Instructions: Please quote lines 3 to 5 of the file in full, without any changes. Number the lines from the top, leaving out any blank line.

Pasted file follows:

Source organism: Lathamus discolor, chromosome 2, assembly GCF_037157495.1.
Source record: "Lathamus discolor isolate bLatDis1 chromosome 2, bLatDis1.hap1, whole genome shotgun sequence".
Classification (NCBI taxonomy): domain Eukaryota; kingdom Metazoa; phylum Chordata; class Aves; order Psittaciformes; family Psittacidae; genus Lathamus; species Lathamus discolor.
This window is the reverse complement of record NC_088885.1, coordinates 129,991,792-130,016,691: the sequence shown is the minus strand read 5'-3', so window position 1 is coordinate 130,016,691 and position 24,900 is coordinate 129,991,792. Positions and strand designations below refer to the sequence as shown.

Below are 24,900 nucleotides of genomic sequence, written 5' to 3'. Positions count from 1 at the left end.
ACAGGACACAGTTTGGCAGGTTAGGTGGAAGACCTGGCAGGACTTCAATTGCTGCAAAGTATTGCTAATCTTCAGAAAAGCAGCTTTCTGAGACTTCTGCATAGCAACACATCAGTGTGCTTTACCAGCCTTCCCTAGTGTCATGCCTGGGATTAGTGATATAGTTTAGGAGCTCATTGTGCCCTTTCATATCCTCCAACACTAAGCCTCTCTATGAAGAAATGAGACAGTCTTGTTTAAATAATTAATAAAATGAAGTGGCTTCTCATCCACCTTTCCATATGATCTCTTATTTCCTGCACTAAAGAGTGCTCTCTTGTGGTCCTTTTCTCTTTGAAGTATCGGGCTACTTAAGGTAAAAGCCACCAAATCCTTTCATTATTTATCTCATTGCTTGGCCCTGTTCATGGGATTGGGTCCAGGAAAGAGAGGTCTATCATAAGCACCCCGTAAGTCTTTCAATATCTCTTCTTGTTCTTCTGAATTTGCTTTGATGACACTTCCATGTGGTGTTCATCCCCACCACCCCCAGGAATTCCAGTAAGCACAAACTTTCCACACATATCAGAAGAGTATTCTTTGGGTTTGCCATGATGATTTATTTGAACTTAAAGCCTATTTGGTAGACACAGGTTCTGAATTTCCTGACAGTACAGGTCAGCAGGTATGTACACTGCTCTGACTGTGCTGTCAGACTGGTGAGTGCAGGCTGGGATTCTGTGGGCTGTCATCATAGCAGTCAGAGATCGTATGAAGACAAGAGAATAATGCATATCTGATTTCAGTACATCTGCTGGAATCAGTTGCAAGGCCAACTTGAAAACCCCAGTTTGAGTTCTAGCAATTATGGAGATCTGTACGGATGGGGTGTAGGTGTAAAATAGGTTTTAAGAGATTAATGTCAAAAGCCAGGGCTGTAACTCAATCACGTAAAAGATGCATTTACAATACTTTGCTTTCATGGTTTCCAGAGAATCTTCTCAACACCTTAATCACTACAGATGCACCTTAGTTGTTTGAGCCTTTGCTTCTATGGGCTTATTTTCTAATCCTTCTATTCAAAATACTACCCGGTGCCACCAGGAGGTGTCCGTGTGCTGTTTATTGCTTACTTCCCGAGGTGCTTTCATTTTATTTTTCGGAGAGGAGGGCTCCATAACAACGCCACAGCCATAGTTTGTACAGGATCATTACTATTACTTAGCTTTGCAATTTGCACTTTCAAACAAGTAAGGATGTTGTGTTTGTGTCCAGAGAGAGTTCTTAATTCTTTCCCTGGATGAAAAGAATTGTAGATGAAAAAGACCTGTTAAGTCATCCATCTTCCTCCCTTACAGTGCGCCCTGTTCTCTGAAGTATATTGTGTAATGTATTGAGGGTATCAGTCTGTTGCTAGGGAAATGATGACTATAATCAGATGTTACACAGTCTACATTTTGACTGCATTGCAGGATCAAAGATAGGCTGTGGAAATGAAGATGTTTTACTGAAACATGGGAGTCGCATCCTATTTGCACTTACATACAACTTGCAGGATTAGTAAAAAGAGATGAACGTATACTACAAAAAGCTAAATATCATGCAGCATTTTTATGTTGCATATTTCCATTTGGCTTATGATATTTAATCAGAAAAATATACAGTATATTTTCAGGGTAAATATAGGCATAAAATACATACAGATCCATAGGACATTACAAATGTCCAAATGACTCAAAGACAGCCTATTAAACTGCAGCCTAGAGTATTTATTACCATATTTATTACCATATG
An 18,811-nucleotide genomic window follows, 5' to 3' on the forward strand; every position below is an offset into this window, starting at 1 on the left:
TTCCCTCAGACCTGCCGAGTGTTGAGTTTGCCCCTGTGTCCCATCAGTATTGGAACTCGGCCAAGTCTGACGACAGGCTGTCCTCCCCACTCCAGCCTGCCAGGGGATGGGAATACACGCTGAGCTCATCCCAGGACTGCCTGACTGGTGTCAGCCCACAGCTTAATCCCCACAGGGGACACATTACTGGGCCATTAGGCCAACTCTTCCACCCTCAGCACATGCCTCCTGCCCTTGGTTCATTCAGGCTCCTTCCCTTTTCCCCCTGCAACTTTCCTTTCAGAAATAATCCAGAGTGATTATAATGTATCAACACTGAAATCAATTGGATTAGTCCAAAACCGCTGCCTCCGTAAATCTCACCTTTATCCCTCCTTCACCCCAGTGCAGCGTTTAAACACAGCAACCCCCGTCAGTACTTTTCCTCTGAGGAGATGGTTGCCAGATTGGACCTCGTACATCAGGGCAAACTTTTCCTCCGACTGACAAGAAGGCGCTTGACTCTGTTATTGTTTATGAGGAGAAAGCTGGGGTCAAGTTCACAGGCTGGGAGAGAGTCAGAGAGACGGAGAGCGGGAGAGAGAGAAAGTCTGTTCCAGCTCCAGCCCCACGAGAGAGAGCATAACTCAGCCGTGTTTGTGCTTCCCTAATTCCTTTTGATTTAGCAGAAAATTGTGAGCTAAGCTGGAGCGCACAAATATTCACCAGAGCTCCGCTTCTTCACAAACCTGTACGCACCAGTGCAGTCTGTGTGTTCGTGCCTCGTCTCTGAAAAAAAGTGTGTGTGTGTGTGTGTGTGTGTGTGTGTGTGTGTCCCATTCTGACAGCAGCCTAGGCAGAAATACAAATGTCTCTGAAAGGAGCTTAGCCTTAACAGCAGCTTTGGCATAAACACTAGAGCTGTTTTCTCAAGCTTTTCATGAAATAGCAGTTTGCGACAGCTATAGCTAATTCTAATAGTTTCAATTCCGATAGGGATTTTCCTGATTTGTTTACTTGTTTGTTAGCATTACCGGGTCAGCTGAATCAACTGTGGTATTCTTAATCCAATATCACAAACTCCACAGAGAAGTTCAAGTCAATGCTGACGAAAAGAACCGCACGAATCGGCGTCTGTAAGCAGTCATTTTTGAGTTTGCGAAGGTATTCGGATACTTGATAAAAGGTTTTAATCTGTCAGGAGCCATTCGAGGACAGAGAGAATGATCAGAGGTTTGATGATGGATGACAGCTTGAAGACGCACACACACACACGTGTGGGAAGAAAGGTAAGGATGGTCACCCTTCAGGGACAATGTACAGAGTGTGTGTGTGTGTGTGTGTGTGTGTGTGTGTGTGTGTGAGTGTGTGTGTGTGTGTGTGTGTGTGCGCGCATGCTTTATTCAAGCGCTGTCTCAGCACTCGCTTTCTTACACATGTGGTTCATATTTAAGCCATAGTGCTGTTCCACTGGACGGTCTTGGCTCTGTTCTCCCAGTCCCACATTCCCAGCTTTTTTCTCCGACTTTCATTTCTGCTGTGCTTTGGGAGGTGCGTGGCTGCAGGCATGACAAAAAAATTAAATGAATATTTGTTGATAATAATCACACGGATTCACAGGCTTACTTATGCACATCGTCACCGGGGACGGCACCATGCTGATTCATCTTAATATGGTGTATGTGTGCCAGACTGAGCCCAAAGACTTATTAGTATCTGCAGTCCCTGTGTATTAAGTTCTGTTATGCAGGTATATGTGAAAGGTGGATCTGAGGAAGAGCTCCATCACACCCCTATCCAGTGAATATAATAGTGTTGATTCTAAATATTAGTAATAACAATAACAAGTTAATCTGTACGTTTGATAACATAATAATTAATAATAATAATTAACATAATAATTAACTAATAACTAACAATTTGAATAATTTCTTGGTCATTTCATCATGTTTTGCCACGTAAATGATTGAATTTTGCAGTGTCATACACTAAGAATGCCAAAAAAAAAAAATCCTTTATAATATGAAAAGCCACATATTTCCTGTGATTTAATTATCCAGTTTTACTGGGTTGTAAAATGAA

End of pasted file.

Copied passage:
Classification (NCBI taxonomy): domain Eukaryota; kingdom Metazoa; phylum Chordata; class Aves; order Psittaciformes; family Psittacidae; genus Lathamus; species Lathamus discolor.
This window is the reverse complement of record NC_088885.1, coordinates 129,991,792-130,016,691: the sequence shown is the minus strand read 5'-3', so window position 1 is coordinate 130,016,691 and position 24,900 is coordinate 129,991,792. Positions and strand designations below refer to the sequence as shown.

Below are 24,900 nucleotides of genomic sequence, written 5' to 3'. Positions count from 1 at the left end.